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His problem, in taking over as Prime Minister, is that the job demands a level of seriousness, concentration and detail that Boris finds boring. He was a poor Foreign Secretary, as he did not bother to read the briefs and made mistakes. He still thinks like a journalist, saying things that may be true and certainly make lively headlines but which might have serious diplomatic consequences. He has a short attention span, and prefers to do business by personal relations rather than through conventional civil service channels.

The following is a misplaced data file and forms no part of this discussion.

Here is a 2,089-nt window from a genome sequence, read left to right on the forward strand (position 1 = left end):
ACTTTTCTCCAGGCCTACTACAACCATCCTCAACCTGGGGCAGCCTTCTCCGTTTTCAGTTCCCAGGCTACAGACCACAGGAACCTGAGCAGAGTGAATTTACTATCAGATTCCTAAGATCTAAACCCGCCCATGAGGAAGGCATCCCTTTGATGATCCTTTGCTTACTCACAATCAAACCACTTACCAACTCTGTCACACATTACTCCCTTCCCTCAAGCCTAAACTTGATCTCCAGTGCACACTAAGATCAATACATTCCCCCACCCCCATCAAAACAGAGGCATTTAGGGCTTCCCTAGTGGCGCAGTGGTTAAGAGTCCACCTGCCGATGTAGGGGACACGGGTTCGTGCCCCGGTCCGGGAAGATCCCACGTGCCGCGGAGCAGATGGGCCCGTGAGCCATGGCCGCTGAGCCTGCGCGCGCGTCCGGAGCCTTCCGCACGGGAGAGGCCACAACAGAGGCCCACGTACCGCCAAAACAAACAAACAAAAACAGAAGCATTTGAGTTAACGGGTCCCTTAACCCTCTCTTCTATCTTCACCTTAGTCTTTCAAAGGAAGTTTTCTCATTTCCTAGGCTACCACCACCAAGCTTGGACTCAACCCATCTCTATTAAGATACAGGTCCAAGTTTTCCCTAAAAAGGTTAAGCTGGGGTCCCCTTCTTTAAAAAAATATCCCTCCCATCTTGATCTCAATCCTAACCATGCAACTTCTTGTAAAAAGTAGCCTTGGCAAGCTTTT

Will this make it easy for him to deal with Trump? Or will the difference in interests between Britain and the US make closer transatlantic relations difficult? Will the new prime minister be able to overcome his image in Europe as a clown, and will he be sufficiently tactful not to make jokes that Britons find funny but which have often angered the French, the Germans and the Italians? Boris Johnson is a complex and colourful personality. Things will not be dull with him as Prime Minister. But things could also be disastrous.